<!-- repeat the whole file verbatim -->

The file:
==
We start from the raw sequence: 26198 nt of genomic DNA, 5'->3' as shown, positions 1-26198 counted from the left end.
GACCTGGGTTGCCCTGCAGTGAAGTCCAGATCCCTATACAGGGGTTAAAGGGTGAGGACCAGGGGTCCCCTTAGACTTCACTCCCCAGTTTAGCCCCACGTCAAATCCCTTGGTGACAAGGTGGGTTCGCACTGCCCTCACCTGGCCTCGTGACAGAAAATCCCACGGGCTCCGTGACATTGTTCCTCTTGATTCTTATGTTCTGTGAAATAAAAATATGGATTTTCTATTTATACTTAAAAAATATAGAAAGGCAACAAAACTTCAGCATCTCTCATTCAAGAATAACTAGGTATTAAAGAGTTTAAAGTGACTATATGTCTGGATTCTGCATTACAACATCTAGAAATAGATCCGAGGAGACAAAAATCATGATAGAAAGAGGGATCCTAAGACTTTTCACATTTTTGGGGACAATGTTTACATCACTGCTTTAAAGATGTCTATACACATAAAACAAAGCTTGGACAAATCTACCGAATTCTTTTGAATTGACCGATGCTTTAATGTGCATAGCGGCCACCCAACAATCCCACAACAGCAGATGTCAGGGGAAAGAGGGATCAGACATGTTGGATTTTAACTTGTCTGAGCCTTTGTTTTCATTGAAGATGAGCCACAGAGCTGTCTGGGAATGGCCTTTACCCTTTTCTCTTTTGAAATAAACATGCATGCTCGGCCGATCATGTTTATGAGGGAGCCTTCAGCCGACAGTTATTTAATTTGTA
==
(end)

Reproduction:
We start from the raw sequence: 26198 nt of genomic DNA, 5'->3' as shown, positions 1-26198 counted from the left end.
GACCTGGGTTGCCCTGCAGTGAAGTCCAGATCCCTATACAGGGGTTAAAGGGTGAGGACCAGGGGTCCCCTTAGACTTCACTCCCCAGTTTAGCCCCACGTCAAATCCCTTGGTGACAAGGTGGGTTCGCACTGCCCTCACCTGGCCTCGTGACAGAAAATCCCACGGGCTCCGTGACATTGTTCCTCTTGATTCTTATGTTCTGTGAAATAAAAATATGGATTTTCTATTTATACTTAAAAAATATAGAAAGGCAACAAAACTTCAGCATCTCTCATTCAAGAATAACTAGGTATTAAAGAGTTTAAAGTGACTATATGTCTGGATTCTGCATTACAACATCTAGAAATAGATCCGAGGAGACAAAAATCATGATAGAAAGAGGGATCCTAAGACTTTTCACATTTTTGGGGACAATGTTTACATCACTGCTTTAAAGATGTCTATACACATAAAACAAAGCTTGGACAAATCTACCGAATTCTTTTGAATTGACCGATGCTTTAATGTGCATAGCGGCCACCCAACAATCCCACAACAGCAGATGTCAGGGGAAAGAGGGATCAGACATGTTGGATTTTAACTTGTCTGAGCCTTTGTTTTCATTGAAGATGAGCCACAGAGCTGTCTGGGAATGGCCTTTACCCTTTTCTCTTTTGAAATAAACATGCATGCTCGGCCGATCATGTTTATGAGGGAGCCTTCAGCCGACAGTTATTTAATTTGTA